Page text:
Hope for Hawaii sports betting could be gone just as quickly as it came.
After hearing testimony from DraftKings and a sports betting lobbying group Wednesday, the House Committee on Economic Development deferred HB 344, showing little interest in HI sports betting or the tax revenue it might produce.
“I think maybe, at some point, this may be a worthy cause for us but at this point, $7 million a year may not be worth putting our communities at risk,” Committee Chair Rep. Daniel Holt said. “There may be other opportunities in the future, but at this point we’re going to be deferring this measure.”
Key lawmaker bails on HI sports betting bill
While the bill is not officially dead yet, Wednesday’s hearing demonstrated there is even less support for Hawaii sports betting than there was to start the year.
Sports Betting Alliance Counsel Pat Gibbs said it had the potential to raise $6.7 million annually for the state, where an estimated 276,000 people bet offshore every year.
Holt asked how legalizing sports betting would help crackdown on illegal gambling.
“By legalizing this, it gives law enforcement an additional enforcement mechanism because they know who is licensed and who is not,” said DraftKings government affairs manager Rebecca London.
Brief mention of responsible gaming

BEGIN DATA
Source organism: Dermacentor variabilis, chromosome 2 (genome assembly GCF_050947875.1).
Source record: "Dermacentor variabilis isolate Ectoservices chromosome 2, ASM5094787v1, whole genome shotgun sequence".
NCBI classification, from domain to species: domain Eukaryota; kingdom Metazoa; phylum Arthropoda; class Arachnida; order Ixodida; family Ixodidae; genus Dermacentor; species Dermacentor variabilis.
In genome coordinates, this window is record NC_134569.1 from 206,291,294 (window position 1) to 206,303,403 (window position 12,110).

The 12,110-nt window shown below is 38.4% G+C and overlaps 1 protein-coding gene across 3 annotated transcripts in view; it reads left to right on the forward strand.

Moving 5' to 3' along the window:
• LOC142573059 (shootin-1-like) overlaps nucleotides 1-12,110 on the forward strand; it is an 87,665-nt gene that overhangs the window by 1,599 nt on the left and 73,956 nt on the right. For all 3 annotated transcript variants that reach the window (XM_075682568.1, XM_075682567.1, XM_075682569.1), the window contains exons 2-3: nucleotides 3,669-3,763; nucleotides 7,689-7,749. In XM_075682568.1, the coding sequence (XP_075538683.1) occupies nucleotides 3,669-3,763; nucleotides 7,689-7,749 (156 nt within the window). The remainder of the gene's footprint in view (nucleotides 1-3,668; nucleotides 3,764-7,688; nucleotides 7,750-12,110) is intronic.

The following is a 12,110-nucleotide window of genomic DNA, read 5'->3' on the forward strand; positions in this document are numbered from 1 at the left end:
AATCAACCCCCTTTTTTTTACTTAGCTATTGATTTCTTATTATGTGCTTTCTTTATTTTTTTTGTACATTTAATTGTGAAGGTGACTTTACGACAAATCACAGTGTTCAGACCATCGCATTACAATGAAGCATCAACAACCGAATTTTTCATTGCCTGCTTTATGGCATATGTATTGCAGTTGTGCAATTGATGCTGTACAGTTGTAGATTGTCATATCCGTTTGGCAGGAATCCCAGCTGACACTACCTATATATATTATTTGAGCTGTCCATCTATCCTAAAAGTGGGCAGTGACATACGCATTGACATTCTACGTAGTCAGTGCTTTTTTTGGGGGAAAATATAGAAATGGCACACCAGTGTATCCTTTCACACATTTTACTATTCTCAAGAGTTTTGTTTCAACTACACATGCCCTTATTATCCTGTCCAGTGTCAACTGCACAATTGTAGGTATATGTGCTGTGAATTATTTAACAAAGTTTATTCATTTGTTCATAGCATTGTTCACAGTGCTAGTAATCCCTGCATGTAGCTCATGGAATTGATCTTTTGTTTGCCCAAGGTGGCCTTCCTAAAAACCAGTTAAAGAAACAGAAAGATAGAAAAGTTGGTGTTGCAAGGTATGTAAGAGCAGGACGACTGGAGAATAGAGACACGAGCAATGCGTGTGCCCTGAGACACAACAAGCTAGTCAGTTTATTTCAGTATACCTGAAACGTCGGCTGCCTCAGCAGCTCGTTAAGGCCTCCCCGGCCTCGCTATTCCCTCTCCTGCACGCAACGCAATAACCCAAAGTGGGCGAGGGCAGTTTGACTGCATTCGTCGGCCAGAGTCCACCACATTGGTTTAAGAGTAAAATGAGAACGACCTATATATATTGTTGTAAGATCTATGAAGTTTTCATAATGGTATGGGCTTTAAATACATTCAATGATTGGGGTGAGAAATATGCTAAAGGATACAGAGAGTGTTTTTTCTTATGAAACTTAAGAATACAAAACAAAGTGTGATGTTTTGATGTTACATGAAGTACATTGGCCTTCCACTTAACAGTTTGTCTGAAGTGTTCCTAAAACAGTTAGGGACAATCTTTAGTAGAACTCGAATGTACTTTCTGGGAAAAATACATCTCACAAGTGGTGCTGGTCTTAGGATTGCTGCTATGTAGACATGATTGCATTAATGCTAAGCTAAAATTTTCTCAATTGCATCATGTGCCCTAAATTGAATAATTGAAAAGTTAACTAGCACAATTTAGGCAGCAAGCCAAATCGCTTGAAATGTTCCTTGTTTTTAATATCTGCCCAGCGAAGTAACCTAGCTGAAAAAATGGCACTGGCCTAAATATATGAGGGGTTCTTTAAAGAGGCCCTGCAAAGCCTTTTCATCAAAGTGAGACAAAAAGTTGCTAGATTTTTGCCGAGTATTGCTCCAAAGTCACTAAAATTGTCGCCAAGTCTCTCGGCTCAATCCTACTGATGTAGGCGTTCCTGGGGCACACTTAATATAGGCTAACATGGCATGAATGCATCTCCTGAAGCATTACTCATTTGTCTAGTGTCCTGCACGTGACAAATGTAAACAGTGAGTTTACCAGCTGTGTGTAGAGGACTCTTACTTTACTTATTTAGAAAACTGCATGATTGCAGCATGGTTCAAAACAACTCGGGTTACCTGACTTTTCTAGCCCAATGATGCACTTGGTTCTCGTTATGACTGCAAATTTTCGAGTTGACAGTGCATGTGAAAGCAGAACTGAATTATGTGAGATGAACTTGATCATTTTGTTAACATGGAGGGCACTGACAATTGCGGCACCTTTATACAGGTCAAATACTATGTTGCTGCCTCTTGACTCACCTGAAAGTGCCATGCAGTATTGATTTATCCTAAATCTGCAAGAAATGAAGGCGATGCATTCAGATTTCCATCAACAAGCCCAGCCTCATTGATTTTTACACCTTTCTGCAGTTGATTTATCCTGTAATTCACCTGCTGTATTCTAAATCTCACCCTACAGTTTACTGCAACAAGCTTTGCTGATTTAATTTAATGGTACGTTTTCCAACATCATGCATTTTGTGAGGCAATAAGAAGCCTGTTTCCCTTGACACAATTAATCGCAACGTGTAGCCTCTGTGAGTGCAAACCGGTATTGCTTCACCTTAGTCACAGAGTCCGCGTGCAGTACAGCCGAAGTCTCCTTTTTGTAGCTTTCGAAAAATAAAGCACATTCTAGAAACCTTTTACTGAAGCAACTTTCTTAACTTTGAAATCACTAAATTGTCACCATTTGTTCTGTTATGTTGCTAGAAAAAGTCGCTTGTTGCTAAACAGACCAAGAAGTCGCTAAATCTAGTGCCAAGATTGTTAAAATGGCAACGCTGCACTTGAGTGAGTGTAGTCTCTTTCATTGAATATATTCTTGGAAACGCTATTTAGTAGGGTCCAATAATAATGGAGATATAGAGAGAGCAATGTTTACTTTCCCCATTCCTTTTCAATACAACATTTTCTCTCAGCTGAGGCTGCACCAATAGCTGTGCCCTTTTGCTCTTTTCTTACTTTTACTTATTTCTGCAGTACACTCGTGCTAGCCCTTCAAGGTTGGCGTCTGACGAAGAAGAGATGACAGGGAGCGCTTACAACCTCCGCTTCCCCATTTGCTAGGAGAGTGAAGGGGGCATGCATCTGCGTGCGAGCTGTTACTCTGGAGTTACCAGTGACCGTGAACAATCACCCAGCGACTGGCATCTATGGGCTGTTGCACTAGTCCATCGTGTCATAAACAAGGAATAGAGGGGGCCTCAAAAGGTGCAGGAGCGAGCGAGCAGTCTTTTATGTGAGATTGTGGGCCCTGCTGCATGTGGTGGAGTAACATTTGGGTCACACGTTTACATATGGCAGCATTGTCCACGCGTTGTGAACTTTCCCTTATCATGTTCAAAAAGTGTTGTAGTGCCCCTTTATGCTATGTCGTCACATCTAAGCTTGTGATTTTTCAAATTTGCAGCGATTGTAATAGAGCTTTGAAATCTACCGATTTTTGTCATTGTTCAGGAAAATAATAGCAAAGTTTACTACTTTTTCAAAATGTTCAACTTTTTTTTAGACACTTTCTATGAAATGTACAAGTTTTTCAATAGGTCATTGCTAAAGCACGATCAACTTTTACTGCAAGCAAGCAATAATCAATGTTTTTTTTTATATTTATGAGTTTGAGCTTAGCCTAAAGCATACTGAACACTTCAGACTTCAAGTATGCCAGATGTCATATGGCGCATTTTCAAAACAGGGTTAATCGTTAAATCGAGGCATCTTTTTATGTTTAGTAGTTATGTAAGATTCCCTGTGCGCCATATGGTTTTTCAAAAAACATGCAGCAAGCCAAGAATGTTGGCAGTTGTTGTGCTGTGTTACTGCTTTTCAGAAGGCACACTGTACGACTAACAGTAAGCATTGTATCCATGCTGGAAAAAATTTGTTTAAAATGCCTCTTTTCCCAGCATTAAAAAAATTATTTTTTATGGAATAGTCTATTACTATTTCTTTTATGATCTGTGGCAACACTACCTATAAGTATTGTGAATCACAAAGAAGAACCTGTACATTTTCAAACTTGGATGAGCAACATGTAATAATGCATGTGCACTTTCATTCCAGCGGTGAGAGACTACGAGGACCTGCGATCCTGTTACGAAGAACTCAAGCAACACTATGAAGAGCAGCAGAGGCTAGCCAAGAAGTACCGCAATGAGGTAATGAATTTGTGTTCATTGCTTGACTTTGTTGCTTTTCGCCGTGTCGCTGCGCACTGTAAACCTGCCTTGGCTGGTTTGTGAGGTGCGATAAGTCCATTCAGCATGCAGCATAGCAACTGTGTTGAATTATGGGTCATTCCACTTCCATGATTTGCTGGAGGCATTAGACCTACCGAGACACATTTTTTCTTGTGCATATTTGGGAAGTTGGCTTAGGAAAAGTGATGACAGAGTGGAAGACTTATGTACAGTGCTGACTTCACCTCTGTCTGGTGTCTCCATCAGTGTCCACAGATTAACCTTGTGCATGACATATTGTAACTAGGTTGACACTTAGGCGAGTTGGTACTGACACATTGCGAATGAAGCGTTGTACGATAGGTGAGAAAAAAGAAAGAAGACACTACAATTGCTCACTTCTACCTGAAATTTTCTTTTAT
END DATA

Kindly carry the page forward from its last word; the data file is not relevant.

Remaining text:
Aside from Vice Chair Rachele Lamosao, who asked for more data on the offshore market, Rep. Elijah Pierick was the only other lawmaker to ask a question.
“Can you help us understand how sports wagering would not harm the poor?” Pierick asked. “I believe gambling is basically praying on the poor for sources of income.”
London responded by going over the features on DraftKings app where users can self-impose limits and reaffirmed the company’s commitment to responsible gaming.
HI sports betting deja vu
Wednesday was hardly the first time a Hawaii sports betting bill nosedived in committee. In fact, it is the seventh bill in three years lawmakers have dismissed.
By calling for its deferral, Holt could recall it to committee at a later date or simply leave it in committee to die, a much more likely outcome.
According to Gibbs, Anthology Research polling indicates 73% of Hawaiian adults support legalizing sports betting.